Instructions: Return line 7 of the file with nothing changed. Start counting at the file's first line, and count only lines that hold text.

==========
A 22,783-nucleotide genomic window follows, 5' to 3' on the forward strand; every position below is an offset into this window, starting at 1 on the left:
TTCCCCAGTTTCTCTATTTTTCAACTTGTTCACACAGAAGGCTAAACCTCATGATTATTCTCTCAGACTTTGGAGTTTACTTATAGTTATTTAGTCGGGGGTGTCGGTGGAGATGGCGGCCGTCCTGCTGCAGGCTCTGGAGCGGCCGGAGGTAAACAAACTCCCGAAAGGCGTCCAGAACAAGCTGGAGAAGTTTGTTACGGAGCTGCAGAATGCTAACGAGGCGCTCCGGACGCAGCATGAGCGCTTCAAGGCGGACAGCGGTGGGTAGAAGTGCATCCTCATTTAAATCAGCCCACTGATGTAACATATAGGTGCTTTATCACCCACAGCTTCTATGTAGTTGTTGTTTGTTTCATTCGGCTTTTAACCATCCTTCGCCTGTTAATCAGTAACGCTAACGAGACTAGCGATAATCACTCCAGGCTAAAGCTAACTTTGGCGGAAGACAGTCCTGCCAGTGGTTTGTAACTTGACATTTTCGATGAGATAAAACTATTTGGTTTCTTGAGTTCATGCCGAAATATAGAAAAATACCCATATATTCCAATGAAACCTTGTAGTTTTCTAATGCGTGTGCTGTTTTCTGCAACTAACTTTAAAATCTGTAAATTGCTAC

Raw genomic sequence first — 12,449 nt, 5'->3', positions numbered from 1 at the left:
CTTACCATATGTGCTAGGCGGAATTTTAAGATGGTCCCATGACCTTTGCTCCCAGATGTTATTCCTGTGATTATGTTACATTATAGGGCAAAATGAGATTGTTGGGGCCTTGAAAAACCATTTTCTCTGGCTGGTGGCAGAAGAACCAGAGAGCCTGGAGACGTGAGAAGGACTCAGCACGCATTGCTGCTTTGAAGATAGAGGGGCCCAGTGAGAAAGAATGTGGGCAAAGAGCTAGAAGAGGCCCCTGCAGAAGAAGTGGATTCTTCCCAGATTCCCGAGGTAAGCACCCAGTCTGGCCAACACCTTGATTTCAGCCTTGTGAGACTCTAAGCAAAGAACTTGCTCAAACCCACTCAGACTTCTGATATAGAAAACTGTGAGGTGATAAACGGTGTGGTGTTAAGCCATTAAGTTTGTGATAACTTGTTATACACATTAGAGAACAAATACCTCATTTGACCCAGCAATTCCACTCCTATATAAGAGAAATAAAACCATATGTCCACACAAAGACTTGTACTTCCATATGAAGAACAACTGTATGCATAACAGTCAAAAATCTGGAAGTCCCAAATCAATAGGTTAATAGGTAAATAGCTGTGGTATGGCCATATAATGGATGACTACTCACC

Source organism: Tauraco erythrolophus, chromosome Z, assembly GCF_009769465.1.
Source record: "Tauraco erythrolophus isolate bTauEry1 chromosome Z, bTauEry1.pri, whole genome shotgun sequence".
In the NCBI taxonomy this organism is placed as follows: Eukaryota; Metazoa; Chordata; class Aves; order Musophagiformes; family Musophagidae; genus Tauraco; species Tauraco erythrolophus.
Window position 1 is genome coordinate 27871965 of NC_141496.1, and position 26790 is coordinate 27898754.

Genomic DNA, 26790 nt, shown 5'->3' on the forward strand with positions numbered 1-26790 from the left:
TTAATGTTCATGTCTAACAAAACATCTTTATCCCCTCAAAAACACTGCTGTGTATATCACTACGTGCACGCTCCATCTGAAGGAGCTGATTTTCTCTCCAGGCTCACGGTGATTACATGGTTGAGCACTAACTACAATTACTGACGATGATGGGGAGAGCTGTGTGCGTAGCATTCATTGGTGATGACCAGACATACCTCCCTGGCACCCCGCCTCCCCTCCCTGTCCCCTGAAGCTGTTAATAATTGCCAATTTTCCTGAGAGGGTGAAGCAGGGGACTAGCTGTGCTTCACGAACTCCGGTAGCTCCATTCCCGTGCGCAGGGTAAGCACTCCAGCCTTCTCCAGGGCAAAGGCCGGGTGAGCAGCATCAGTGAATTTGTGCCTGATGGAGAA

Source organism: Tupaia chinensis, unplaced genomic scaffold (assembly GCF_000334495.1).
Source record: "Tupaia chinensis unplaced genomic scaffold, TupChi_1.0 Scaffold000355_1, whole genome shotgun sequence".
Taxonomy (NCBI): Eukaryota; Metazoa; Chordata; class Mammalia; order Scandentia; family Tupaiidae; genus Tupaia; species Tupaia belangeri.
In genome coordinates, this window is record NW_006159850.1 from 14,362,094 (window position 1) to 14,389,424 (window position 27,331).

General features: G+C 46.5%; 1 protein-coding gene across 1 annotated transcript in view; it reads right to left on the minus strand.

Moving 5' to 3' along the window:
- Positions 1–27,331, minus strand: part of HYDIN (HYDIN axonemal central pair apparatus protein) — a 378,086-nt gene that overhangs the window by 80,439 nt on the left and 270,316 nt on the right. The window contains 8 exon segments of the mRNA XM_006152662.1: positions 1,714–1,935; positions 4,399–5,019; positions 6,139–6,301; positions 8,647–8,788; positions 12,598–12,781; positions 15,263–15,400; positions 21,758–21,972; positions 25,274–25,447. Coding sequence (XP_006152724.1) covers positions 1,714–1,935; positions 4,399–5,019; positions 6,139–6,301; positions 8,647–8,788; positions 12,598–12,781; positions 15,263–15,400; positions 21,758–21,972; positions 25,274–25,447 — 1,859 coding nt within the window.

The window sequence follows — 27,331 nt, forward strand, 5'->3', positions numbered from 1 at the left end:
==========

In the NCBI taxonomy this organism is placed as follows: Eukaryota; Metazoa; Chordata; class Aves; order Musophagiformes; family Musophagidae; genus Tauraco; species Tauraco erythrolophus.